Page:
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State Rep. Manny Diaz Defends Dissolving MDX: 'This Is Not A Home Rule Issue'

Ryan Dailey
Republican Senator Manny Diaz, Jr. rolls out the Florida Senates 2019 education package during a press conference in Tallahassee.

The future of the Miami-Dade Expressway Authority remains unclear after a recent ruling by a Leon County Judge that the legislation ordering its dissolution violated the “home rule” in the state’s constitution. Now there's a fight between state lawmakers and the current head of the MDX, Miami-Dade County Mayor Carlos Gimenez, over whether members of the county should maintain control.  

Back in June, Governor Ron DeSantis signed into law the creation of the Greater Miami Expressway Agency, which was meant to replace the MDX toll board. It came after months of pressure from Miami-Dade County lawmakers like Republican State Senator Manny Diaz Jr. who took issue with how the agency was being run. The GMX would have 4 appointed board members, 3 of whom were appointed by the Governor. 

The bill was promptly challenged by MDX board members who argued Tallahassee should not be able to usurp local control. And last week, Leon County Judge John Cooper ruled that the legislation violated “home rule.”

WLRN's Luis Hernandez spoke with Senator Diaz on Sundial about the future of the toll authority and other transportation issues, as well as his focus on education for the upcoming legislative session. 

WLRN: Why do you disagree with the judge, why do you think “home rule” should be exempt in this circumstance?

DIAZ: This is not a home rule issue because this was a statutorily-created entity by the state legislature. And the state legislature has the authority to create an entity such as a transportation authority. It was not created by home rules, it was created by state statute and then, the way it was implemented, it gave the locals authority to appoint members of the board and [for] the funds remain locally. But remember, these were five state roads that were turned over to these authorities. So this was a statutory creation, which allowed MDX to exist to begin with. The transportation authority does not belong to the county. It belongs to the residents of Miami-Dade County as a separate independent entity that oversees those five roads. 

Home rule is designed so that the state allows local governments to be able to manage its own issues when it comes to zoning, when it comes to local roads and things of that nature. But when it comes to what were state roads that are managed independently by a board, this was statutorily-created. Had the legislature not passed the statute to create MDX, the county couldn't just arbitrarily create it. 

Is it basically a fight between locals wanting to have control and the state wanting to have control?

No absolutely not. If you look at the makeup of the law with the new GMX, it actually continues to be completely local control. Despite the rumors, none of the funds leave Miami-Dade County they stay in those roads. Simply what was implemented was some more rigorous transparency when it comes to procurement and when it comes to disclosure. There was a change in the board to allow for more locals to be appointed with the input from the eight local mayors which are the largest eight cities which sit on the TPL.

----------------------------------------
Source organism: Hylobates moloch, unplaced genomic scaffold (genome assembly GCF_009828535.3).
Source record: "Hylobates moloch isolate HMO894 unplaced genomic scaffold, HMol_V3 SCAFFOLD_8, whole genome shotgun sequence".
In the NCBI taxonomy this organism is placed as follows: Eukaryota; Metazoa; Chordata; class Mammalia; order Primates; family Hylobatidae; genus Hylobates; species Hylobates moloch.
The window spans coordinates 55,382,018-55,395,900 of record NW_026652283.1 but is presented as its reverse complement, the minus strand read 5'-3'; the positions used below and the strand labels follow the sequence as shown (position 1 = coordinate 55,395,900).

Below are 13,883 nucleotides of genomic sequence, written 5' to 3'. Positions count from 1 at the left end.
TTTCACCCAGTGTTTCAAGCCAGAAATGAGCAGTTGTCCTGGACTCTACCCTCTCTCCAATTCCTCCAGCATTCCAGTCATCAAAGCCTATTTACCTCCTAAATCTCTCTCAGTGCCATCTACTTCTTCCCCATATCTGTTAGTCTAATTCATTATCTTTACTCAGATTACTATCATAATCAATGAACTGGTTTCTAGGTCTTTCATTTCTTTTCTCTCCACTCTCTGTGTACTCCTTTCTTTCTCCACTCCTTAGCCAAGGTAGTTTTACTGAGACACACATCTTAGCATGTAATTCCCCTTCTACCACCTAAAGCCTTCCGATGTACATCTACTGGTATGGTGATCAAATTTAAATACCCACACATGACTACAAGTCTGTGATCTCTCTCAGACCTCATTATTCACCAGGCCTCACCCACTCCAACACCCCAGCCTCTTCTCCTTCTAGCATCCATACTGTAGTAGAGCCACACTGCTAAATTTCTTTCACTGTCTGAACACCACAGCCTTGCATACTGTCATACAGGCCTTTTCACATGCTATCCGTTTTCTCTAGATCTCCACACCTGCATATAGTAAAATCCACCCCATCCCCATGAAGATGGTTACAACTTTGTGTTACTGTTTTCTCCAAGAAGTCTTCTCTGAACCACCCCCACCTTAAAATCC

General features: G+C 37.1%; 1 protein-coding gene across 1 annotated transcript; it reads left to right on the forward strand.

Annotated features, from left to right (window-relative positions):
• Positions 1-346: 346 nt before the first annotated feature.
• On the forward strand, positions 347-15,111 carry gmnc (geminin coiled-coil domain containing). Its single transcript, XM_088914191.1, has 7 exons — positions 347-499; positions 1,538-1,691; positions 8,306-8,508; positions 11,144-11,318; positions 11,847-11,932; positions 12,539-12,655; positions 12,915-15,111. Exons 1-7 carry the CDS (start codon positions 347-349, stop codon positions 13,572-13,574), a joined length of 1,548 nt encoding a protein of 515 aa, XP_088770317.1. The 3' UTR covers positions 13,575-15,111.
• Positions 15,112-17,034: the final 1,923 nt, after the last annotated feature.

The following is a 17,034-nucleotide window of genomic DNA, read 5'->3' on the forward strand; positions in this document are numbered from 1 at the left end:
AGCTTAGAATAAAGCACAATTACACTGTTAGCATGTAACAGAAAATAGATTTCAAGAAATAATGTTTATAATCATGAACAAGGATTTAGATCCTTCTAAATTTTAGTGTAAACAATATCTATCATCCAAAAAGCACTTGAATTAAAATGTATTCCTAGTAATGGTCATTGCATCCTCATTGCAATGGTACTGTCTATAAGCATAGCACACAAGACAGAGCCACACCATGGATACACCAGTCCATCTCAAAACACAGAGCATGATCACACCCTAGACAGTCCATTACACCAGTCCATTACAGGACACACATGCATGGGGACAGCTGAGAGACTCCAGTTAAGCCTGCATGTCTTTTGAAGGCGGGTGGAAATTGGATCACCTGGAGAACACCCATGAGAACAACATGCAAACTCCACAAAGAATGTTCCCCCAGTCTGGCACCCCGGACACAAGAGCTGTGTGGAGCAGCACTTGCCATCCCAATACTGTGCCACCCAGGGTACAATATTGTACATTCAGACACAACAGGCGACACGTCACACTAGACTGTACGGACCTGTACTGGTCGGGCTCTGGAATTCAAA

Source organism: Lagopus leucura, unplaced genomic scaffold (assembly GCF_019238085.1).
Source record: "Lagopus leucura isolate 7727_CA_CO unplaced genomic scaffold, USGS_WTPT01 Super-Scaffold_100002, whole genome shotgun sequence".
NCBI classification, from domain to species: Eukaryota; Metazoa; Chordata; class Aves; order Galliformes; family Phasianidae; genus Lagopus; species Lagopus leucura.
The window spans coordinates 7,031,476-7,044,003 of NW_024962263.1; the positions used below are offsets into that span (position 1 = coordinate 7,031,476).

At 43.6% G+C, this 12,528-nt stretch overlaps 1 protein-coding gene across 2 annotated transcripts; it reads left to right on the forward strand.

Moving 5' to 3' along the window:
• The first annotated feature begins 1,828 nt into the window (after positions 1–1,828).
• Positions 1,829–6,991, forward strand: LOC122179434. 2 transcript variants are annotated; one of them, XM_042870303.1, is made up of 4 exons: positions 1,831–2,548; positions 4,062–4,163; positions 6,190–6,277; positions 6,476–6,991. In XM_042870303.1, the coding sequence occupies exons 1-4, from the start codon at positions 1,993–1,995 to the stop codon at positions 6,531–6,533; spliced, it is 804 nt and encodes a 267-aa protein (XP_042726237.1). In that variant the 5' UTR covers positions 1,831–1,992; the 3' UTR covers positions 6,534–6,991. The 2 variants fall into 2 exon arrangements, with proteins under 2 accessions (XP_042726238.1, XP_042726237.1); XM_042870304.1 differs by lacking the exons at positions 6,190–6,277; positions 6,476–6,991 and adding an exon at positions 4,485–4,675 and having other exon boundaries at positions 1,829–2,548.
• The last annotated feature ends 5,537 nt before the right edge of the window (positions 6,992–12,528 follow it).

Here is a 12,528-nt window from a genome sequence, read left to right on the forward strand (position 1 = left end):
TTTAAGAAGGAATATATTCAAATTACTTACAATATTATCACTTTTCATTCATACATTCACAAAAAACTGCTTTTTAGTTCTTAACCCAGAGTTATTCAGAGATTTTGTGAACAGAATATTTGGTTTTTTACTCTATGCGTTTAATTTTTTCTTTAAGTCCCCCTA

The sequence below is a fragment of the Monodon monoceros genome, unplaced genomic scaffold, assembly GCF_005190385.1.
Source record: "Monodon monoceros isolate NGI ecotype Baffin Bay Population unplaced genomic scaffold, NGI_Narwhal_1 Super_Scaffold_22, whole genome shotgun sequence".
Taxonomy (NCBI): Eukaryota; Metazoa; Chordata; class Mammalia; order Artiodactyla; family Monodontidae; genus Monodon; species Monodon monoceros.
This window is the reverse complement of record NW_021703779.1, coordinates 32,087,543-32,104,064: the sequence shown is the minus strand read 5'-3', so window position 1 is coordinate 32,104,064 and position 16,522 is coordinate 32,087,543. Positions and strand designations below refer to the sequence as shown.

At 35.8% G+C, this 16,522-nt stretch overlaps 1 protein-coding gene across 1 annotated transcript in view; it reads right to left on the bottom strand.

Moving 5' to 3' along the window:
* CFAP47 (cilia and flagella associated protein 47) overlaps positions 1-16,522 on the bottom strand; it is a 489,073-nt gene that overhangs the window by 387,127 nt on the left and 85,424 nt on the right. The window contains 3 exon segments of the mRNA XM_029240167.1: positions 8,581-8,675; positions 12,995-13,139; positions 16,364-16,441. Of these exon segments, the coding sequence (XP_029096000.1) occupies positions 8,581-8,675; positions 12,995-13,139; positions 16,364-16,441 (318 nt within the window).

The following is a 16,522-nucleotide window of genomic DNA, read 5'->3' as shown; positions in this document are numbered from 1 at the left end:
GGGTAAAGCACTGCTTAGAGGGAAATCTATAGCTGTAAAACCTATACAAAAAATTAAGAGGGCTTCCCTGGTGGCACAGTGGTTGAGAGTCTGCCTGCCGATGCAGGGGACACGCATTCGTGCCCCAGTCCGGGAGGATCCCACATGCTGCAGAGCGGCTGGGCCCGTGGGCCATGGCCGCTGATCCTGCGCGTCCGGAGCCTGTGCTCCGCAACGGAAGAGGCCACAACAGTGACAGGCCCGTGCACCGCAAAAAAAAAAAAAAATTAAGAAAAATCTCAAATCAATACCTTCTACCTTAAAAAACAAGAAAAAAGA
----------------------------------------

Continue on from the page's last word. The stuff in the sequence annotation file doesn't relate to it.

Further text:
So, all it [the bill]  did was reconfigure some of that, to allow for more input from the locals. We know that traffic is affecting all of these cities and so there should be more input from other entities, not just the county commission. At the end of the day, these roads affect all of us, not just the county commission and it's not a county entity. It's an entity for the residents of Miami-Dade County to support and maintain traffic.

And the interesting part is, after the law was passed and signed and even while it's being debated, the MDX Board met,  I believe illegally anddecided to reduce or to implement the rebate of 30 percent, which all along they were saying they couldn't afford to do because it would cut projects. Well ,clearly there is enough money in there, which is what we were calculating when the bill was passed. They can reduce these tolls for people who were using it every day and they still have money left over to be able to complete some of these projects, including the Kendall Parkway.

One of the other things obviously people think about when they think of tolls, is the debacle with SunPass. How does that get alleviated? People have lost trust in this contract. 

Yeah, absolutely and I think that's one of the issues that Governor DeSantis inherited when he came in. That's an executive procurement through the DOT [Florida Department of Transportation]. And I think it's inexcusable for any vendor who has that massive impact on drivers all over the state to have these kind of mistakes. And I know that the governor's office, the DOT, have been dealing with that.  I think we may end up seeing another vendor come in. There are other vendors across the country that do this same services and in fact if you drive through central Florida you'll see that some of those other vendors are already accepted on some of those roads. And CFX which is a Central Florida Expressway.

Miami-Dade County Mayor Carlos Gimenez was on Sundial Tuesday, Oct. 8, 2019 to discuss the plans to dissolve MDX.

Chris knew he wanted to work in public radio beginning in middle school, as WHYY played in his car rides to and from school in New Jersey. He’s freelanced for All Things Considered and was a desk associate for CBS Radio News in New York City. Most recently, he was producing for Capital Public Radio’s Insight booking guests, conducting research and leading special projects at Sacramento’s NPR affiliate.